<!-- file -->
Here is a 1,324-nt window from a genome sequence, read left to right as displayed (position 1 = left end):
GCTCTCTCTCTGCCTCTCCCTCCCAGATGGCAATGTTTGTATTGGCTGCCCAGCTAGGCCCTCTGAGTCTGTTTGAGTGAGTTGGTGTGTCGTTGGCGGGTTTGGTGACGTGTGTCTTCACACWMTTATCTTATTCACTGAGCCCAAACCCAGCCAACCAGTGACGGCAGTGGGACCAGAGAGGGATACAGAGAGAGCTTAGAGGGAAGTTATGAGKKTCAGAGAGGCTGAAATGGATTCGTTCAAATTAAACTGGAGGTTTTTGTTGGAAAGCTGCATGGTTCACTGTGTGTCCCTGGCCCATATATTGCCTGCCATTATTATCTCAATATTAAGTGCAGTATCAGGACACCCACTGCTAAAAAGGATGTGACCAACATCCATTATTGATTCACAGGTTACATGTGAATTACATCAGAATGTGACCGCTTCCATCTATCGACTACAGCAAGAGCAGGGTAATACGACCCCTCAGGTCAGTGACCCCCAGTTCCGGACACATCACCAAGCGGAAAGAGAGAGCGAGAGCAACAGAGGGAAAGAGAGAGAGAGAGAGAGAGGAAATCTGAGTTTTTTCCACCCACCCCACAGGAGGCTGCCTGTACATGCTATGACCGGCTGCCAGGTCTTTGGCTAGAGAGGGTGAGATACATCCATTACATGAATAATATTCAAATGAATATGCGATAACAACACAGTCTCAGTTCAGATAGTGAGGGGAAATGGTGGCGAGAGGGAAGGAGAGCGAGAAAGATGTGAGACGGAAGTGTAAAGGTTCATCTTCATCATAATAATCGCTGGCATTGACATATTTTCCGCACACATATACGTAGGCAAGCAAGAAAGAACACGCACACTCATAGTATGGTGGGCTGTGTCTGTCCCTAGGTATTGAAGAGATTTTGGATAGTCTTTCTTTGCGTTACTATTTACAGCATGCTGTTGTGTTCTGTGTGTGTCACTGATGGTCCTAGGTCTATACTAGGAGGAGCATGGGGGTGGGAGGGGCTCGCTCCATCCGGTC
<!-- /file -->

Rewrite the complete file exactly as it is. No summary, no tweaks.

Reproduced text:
Here is a 1,324-nt window from a genome sequence, read left to right as displayed (position 1 = left end):
GCTCTCTCTCTGCCTCTCCCTCCCAGATGGCAATGTTTGTATTGGCTGCCCAGCTAGGCCCTCTGAGTCTGTTTGAGTGAGTTGGTGTGTCGTTGGCGGGTTTGGTGACGTGTGTCTTCACACWMTTATCTTATTCACTGAGCCCAAACCCAGCCAACCAGTGACGGCAGTGGGACCAGAGAGGGATACAGAGAGAGCTTAGAGGGAAGTTATGAGKKTCAGAGAGGCTGAAATGGATTCGTTCAAATTAAACTGGAGGTTTTTGTTGGAAAGCTGCATGGTTCACTGTGTGTCCCTGGCCCATATATTGCCTGCCATTATTATCTCAATATTAAGTGCAGTATCAGGACACCCACTGCTAAAAAGGATGTGACCAACATCCATTATTGATTCACAGGTTACATGTGAATTACATCAGAATGTGACCGCTTCCATCTATCGACTACAGCAAGAGCAGGGTAATACGACCCCTCAGGTCAGTGACCCCCAGTTCCGGACACATCACCAAGCGGAAAGAGAGAGCGAGAGCAACAGAGGGAAAGAGAGAGAGAGAGAGAGAGGAAATCTGAGTTTTTTCCACCCACCCCACAGGAGGCTGCCTGTACATGCTATGACCGGCTGCCAGGTCTTTGGCTAGAGAGGGTGAGATACATCCATTACATGAATAATATTCAAATGAATATGCGATAACAACACAGTCTCAGTTCAGATAGTGAGGGGAAATGGTGGCGAGAGGGAAGGAGAGCGAGAAAGATGTGAGACGGAAGTGTAAAGGTTCATCTTCATCATAATAATCGCTGGCATTGACATATTTTCCGCACACATATACGTAGGCAAGCAAGAAAGAACACGCACACTCATAGTATGGTGGGCTGTGTCTGTCCCTAGGTATTGAAGAGATTTTGGATAGTCTTTCTTTGCGTTACTATTTACAGCATGCTGTTGTGTTCTGTGTGTGTCACTGATGGTCCTAGGTCTATACTAGGAGGAGCATGGGGGTGGGAGGGGCTCGCTCCATCCGGTC